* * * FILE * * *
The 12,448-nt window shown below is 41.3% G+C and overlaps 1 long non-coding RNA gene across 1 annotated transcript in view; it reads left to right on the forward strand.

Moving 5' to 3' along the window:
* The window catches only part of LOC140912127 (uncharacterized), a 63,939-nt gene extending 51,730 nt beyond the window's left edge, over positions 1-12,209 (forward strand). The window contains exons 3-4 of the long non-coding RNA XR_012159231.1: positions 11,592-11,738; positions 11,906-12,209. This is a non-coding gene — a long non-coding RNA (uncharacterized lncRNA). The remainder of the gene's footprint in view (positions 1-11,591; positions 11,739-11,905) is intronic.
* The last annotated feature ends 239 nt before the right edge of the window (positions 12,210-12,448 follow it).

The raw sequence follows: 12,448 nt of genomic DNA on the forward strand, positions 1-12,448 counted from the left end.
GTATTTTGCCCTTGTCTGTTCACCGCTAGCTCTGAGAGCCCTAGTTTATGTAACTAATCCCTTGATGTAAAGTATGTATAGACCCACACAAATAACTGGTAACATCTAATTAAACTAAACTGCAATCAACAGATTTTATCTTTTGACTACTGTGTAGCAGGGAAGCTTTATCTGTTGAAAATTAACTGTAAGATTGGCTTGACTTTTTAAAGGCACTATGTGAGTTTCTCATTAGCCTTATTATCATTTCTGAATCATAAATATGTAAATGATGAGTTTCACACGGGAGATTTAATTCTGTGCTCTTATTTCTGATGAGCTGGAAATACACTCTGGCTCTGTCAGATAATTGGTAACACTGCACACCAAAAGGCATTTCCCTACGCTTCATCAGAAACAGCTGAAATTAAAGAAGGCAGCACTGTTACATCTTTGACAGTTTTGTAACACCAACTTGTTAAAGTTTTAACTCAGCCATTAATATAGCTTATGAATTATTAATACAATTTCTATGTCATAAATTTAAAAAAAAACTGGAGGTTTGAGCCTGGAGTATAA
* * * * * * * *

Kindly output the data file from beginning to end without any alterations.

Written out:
The 12,448-nt window shown below is 41.3% G+C and overlaps 1 long non-coding RNA gene across 1 annotated transcript in view; it reads left to right on the forward strand.

Moving 5' to 3' along the window:
* The window catches only part of LOC140912127 (uncharacterized), a 63,939-nt gene extending 51,730 nt beyond the window's left edge, over positions 1-12,209 (forward strand). The window contains exons 3-4 of the long non-coding RNA XR_012159231.1: positions 11,592-11,738; positions 11,906-12,209. This is a non-coding gene — a long non-coding RNA (uncharacterized lncRNA). The remainder of the gene's footprint in view (positions 1-11,591; positions 11,739-11,905) is intronic.
* The last annotated feature ends 239 nt before the right edge of the window (positions 12,210-12,448 follow it).

The raw sequence follows: 12,448 nt of genomic DNA on the forward strand, positions 1-12,448 counted from the left end.
GTATTTTGCCCTTGTCTGTTCACCGCTAGCTCTGAGAGCCCTAGTTTATGTAACTAATCCCTTGATGTAAAGTATGTATAGACCCACACAAATAACTGGTAACATCTAATTAAACTAAACTGCAATCAACAGATTTTATCTTTTGACTACTGTGTAGCAGGGAAGCTTTATCTGTTGAAAATTAACTGTAAGATTGGCTTGACTTTTTAAAGGCACTATGTGAGTTTCTCATTAGCCTTATTATCATTTCTGAATCATAAATATGTAAATGATGAGTTTCACACGGGAGATTTAATTCTGTGCTCTTATTTCTGATGAGCTGGAAATACACTCTGGCTCTGTCAGATAATTGGTAACACTGCACACCAAAAGGCATTTCCCTACGCTTCATCAGAAACAGCTGAAATTAAAGAAGGCAGCACTGTTACATCTTTGACAGTTTTGTAACACCAACTTGTTAAAGTTTTAACTCAGCCATTAATATAGCTTATGAATTATTAATACAATTTCTATGTCATAAATTTAAAAAAAAACTGGAGGTTTGAGCCTGGAGTATAA